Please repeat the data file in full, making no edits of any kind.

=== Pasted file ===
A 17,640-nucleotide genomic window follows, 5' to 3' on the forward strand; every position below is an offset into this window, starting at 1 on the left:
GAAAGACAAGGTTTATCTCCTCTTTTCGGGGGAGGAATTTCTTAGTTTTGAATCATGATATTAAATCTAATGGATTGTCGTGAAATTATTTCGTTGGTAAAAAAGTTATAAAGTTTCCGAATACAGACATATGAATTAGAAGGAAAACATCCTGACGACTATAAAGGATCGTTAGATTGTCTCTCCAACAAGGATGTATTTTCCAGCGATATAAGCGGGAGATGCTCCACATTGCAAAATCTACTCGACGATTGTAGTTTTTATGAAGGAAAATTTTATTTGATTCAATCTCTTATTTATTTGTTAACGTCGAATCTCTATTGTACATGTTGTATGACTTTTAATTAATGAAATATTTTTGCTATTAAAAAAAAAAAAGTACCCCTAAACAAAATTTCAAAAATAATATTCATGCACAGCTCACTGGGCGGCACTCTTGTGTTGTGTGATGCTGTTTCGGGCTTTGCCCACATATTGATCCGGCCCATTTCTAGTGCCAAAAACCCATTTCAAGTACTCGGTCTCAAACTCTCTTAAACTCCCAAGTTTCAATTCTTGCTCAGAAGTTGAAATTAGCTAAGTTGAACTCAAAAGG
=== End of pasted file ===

A 17,640-nucleotide genomic window follows, 5' to 3' on the forward strand; every position below is an offset into this window, starting at 1 on the left:
GAAAGACAAGGTTTATCTCCTCTTTTCGGGGGAGGAATTTCTTAGTTTTGAATCATGATATTAAATCTAATGGATTGTCGTGAAATTATTTCGTTGGTAAAAAAGTTATAAAGTTTCCGAATACAGACATATGAATTAGAAGGAAAACATCCTGACGACTATAAAGGATCGTTAGATTGTCTCTCCAACAAGGATGTATTTTCCAGCGATATAAGCGGGAGATGCTCCACATTGCAAAATCTACTCGACGATTGTAGTTTTTATGAAGGAAAATTTTATTTGATTCAATCTCTTATTTATTTGTTAACGTCGAATCTCTATTGTACATGTTGTATGACTTTTAATTAATGAAATATTTTTGCTATTAAAAAAAAAAAAGTACCCCTAAACAAAATTTCAAAAATAATATTCATGCACAGCTCACTGGGCGGCACTCTTGTGTTGTGTGATGCTGTTTCGGGCTTTGCCCACATATTGATCCGGCCCATTTCTAGTGCCAAAAACCCATTTCAAGTACTCGGTCTCAAACTCTCTTAAACTCCCAAGTTTCAATTCTTGCTCAGAAGTTGAAATTAGCTAAGTTGAACTCAAAAGG